The result of the Rajasthan Eligibility Examination for Teachers was announced on 29 September. The test was conducted on 23 and 24 July 2022 and answer keys were published on 18 August 2022. The test was conducted for two levels. Level 1 was for the position of primary teachers and level 2 was for the position of secondary teachers.
The Teachers commission has said it will prioritise recruitment of Junior Secondary teachers in the January mass recruitment.
The presidential working party on education reforms had in their preliminary report directed the recruitment of 30,000 new teachers for the Junior Secondary is expected to begin in January.
TSC chief executive officer Nancy Macharia said they were already facing a deficit of 68,000 teachers in secondary schools across the country.
She spoke in Mombasa after supervising the opening of test papers for the Kenya Certificate of Secondary Education at the Nyali DCC office on Friday.
“We shall use some of the new 30,000 teachers for Junior Secondary and some for primary schools, the rest will go to the 8-4-4 students. These are the modalities we are working on so that in January we recruit these teachers,” Macharia said.
“We already have a deficit of 116,000 teachers in the country with the figure at secondary schools standing at 68,000."
The CEO said TSC has been employing 5,000 teachers annually adding that the recruitment of 30,000 teachers in January will go a long way to reduce the deficit.
In March, the government announced the training of 60,000 teachers on the new Competency Based Curriculum for Junior secondary.
Macharia said the trainings were halted for a while to allow for transition of government after the August election.
She however, said they will resume immediately with much attention on Grade 7 pupils.
“We had already began training teachers because initially Junior Secondary was to be domiciled in secondary school but we didn’t finish," the CEO said.
“Now that new government has settled in, we shall resume the trainings starting with Grade 7 teaches.”
Macharia said the trainings will be phased because the time required for the training is not enough.
She however said they are going to engage with all relevant education stakeholders, to provide teachers more time for training and be well equipped.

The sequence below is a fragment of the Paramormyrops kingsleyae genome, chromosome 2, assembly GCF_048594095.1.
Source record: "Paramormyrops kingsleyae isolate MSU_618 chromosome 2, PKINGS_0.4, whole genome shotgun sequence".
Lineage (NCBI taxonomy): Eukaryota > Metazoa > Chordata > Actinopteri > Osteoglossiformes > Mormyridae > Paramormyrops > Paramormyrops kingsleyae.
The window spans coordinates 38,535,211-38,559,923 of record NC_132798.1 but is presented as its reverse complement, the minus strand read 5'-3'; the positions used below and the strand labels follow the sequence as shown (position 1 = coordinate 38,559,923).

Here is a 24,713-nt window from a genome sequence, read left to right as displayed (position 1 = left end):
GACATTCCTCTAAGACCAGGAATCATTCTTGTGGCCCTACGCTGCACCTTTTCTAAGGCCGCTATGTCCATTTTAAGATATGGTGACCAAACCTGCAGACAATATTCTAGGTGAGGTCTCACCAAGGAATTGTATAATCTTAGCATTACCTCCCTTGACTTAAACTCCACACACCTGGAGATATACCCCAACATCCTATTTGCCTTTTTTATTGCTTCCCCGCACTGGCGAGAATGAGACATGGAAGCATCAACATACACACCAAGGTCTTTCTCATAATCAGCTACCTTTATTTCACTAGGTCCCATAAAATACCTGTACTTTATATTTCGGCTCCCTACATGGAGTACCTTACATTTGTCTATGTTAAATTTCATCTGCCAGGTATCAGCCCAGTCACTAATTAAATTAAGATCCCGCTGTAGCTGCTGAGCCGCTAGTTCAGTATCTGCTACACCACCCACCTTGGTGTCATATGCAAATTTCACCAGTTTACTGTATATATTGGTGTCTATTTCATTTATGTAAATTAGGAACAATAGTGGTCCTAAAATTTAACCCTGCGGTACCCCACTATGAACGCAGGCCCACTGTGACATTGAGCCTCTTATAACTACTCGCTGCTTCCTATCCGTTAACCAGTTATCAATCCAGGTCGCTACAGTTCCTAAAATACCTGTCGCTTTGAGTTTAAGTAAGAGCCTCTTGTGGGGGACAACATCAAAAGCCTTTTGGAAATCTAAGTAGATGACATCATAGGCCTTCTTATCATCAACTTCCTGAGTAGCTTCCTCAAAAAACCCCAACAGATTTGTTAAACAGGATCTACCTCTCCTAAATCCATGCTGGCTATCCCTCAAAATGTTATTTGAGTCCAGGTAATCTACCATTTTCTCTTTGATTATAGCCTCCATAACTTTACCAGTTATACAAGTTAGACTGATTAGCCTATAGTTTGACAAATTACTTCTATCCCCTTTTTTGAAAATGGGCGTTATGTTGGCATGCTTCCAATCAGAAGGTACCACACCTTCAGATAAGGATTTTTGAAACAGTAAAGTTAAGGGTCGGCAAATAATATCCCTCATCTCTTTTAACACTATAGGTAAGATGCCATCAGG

“They (teachers) don’t find new things. They are already teachers but they just need to be inducted a little bit into what is expected of them,” Macharia said.
Some 884,263 students are sitting this year’s KCSE exam.
Macharia said they deployed about 10,416 centre managers as well as 11,332 supervisors and 49,127 invigilators country wide.
“For the teachers involved, they have been veted and are now expected to administer and ensure credible examination,” she said.
Education Cabinet secretary Ezekiel Machogu on Monday said the country that the government is committed to deliver credible national examinations for Grade 6, Class 8 and all Form 4 candidates.
He spoke in Mombasa after officiating the opening of test materials at the Mvita DCC offices.
Machogu said the government has made all necessary preparations including training of invigilators, supervisors, centre managers and security personnel on what they are supposed to do.
“According to the preparations this year, we don’t expect to have even a single malpractice anywhere within the country. We expect a smooth examination period because we have made all the necessary preparations,” he said.
Some 3,416,048 students are sitting for their national examinations across the country this December.
About 1,287,597 Grade 6 students sat for their inaugural Kenya Primary School Education Assessment, with 1,244,188 siting for their KCPE exam, which ended on Wednesday.
Those siting for the KCSE test are 884,263.
Machogu said there are 498 distribution centres in the country with more than 20,000 examination centres where students are taking their examinations.
“We have also provided adequate transportation to each centre. This includes areas which are not accessible like parts of Tana River and Northeastern where we are using choppers to deliver the examination materials,” Machogu said.
The long-term implications of our failing system are as yet unclear. But we’ve already seen some crew abandoning ship. Teachers leave in search of better pay and conditions or a more promising system to which they might dedicate their lives. NSW Education Minister Sarah Mitchell understands the need to “attract more high quality people into the profession”, with NSW public schools already facing 2500 full-time vacancies. The effects of this chronic shortage could be disastrous. Without expertise and experience in our schools, we risk forfeiting their status as breeding grounds of human capital and creativity. Not only is our ship sinking; it is losing the race against the best-performing nations in the developed world.